It is too early to predict what will happen in the election of 2020, and to simply say that one person is the front-runner means nothing because plenty will change in the next couple of years, he said.

Although history basically suggests there are very few one-term presidents, giving Trump a good shot at being reelected, we have no idea what is going to come out of the Mueller investigation, how the economy will fare in the next two years, or how immigration will play in the next couple of years. We also don’t know if another Republican or a slate of Republicans will challenge him in the primary, although we do know that the Democratic contingent is likely to be very broad – a reverse of 2012, when Obama was unopposed, but a number of Republicans ran against him.

“So I think it’s too early to predict, even though the media, I’m pretty sure, Nov. 7 will start predicting,” he said.

He listed other elections that he said showcase that populism is on the rise around the world – Duterte in the Philippines, Modi in India, Erdoğan in Turkey, Orban in Hungary, Brexit, Trump and the U.S., and Bolsonaro in Brazil. All are populist leaders, he said.

“I wouldn’t say nationalism yet, but populism definitely is on the rise across the world,” he said.

Particularly in Brazil, Jair Bolsonaro won the recent presidential runoff election with 55 percent over Fernando Haddad’s 45 percent. Bolsonaro believed that the military who controlled the country for a very long time did not kill enough people, he said. He is an openly homophobic individual and positioned himself as Brazil’s Trump.

 “I think it’s economic uncertainty, economic anxiety that is fed by immigration, lack of jobs, lack of opportunities, lack of good paying jobs,” he said. Opportunities are not just being taken by the export of jobs, but also from automation, mechanization and artificial intelligence.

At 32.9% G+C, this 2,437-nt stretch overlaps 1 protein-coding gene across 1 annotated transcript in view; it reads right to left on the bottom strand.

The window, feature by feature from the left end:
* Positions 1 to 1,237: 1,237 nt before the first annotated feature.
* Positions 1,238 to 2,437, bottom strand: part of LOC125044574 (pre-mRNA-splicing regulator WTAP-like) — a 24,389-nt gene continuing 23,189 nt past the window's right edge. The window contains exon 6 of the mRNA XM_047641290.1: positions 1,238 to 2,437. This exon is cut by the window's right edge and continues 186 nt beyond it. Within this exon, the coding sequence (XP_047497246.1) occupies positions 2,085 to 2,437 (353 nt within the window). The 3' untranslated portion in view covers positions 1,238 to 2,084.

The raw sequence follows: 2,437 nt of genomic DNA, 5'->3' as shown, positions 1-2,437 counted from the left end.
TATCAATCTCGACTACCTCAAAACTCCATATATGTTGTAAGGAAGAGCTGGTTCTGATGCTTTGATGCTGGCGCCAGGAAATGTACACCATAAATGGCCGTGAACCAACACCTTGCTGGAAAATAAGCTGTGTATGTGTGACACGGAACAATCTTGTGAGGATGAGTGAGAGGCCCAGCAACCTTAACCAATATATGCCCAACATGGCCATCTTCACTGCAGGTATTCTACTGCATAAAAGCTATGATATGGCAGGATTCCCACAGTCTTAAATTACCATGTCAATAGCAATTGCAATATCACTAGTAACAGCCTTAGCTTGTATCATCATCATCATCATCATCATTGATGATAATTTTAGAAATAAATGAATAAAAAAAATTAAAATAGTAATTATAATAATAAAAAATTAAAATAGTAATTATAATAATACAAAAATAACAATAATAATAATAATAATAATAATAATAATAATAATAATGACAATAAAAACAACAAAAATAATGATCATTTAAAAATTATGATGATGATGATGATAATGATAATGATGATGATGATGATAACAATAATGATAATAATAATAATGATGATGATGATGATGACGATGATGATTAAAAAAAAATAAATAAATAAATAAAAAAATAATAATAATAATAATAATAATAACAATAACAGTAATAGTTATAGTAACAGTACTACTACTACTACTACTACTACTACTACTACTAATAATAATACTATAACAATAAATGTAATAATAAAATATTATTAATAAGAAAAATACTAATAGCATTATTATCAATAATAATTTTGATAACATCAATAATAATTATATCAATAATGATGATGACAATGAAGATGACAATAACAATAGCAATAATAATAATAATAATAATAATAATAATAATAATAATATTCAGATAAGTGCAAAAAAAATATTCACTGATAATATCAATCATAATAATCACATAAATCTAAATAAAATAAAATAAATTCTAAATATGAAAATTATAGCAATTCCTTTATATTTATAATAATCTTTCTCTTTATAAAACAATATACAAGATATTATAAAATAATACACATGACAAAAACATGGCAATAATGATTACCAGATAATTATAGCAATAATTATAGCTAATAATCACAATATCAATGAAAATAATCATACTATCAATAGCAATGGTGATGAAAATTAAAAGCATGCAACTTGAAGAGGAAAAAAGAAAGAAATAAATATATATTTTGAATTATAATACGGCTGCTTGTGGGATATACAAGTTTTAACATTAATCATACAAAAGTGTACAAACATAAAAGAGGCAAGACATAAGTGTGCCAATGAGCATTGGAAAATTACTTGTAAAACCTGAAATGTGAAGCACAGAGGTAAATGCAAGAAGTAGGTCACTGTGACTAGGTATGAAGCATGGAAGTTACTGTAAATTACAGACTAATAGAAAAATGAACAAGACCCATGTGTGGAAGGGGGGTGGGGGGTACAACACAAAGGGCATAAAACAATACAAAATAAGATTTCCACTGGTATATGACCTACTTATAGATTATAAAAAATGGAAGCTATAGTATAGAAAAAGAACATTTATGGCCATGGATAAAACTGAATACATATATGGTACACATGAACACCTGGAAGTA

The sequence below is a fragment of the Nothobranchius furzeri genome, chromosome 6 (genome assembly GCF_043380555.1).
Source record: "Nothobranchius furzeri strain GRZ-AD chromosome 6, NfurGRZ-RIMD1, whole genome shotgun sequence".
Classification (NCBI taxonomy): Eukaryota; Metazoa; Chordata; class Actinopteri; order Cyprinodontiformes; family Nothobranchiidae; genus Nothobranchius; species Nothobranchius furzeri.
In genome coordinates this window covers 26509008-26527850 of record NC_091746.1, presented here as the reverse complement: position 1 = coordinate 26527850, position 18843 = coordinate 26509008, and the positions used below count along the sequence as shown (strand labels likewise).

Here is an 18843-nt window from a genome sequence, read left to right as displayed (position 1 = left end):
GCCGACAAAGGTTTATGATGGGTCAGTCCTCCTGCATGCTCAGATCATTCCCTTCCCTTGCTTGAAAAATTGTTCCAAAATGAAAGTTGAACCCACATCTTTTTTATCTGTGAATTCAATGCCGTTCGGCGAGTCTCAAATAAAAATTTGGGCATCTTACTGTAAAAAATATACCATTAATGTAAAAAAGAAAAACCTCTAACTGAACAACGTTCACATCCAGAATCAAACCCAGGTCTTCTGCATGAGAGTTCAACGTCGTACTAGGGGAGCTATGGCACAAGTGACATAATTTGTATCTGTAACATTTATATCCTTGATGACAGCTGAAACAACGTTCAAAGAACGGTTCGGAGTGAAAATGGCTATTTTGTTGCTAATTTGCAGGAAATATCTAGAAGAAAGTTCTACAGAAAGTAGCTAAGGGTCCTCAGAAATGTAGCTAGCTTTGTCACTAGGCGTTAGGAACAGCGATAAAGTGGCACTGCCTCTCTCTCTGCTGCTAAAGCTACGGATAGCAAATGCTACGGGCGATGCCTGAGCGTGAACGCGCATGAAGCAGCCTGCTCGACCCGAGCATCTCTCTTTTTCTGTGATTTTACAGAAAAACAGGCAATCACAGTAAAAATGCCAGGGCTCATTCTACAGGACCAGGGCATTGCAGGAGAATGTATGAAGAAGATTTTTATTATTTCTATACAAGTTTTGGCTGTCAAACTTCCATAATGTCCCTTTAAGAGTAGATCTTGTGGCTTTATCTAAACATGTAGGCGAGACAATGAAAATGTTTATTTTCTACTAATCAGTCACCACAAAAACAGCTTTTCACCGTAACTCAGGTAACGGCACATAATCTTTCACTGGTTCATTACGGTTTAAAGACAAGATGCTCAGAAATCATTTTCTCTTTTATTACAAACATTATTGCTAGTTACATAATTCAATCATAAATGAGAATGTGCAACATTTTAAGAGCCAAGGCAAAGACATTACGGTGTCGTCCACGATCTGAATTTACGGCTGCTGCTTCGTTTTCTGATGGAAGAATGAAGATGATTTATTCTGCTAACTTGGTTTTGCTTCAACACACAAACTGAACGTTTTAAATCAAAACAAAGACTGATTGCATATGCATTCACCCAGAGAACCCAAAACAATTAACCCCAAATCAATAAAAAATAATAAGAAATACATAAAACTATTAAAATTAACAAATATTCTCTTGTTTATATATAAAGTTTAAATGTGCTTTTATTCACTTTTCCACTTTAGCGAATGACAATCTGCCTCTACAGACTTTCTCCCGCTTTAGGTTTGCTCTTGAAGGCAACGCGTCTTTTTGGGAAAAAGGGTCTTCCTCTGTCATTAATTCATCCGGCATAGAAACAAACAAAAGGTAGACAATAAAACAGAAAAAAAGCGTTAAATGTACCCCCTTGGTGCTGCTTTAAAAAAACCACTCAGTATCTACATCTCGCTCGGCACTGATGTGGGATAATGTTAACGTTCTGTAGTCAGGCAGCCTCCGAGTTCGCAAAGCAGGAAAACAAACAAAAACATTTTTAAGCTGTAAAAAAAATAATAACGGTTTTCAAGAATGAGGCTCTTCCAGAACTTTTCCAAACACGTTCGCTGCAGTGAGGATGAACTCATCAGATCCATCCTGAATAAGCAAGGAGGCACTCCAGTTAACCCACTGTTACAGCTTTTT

In addition to economic anxiety, the rise in populism has a lot to do with race and ethnic politics – identity politics. Its undertone, along with that of gender in the case of 2016 America, has a lot to do with populism’s rise in the U.S., he said.

“I think it’s difficult to prove and disprove because, let’s be honest, people are going to lie to a pollster, but you cannot ever take that out of the equation,” he said.

How do you basically play identity politics? he asked.

Across the world it is ethnic, he said. In the case of Brazil, it’s the difference if you are European Brazilian or African Brazilian. In the case of India, it’s religious politics. In Britain, it’s class struggle – class politics. In the E.U. today, it’s fascism and Nazism and immigration. In the case of the U.S., it is racial, ethnic, and more so after 2016, gender.

“Plenty of ways to divide and rule, right?” he said. “Even today in 2018, it somehow is working. It’s working well, actually.”

It is very important for students and people in general to vote, and people’s votes do count, he said. It’s the simplest way they can give back to the country, and it is their civic duty.

“What better way to express your opinion, either your like or your dislike … of politics,” he said.

“You, rightfully so, expect a lot of benefits given to you by the most powerful country to-date in history, but on the other side of the spectrum, you also have a lot to give back to the country,” he said. “It has to be a two-way street.”

Uppal is an instructor of the writer.

The Elections and CNM: Auditor Race

Seventh in an occasional series

The Chronicle has been interviewing candidates on their thinking about community colleges, specifically CNM, and how their ideas would translate into their jobs following the Nov. 6 general elections. This package offered candidates for New Mexico Auditor an opportunity to respond. Their responses are listed in the order of their positions on the ballot: Brian Colón, Democrat, and Wayne Johnson, Republican, the incumbent.

By Audrey Callaway Scherer

Chronicle reporter


Colón: How CNM Will Help


Brian Colón

Courtesy of Colón

Brian Colón wants to continue to fortify the Auditor’s Office beyond its use of subpoena power and obtaining transparency reports, by engaging the public now that they know the office exists, and he thinks that CNM’s new CFO training program will help the new auditor do better at the job as it raises the standard for financial officers, he said.

“What I think needs to happen with that office now, and I’m optimistic that this will be part of my legacy given the opportunity to serve, is that the majority of people now know that there is a state auditor, but what they don’t understand is what the state auditor does,” he said.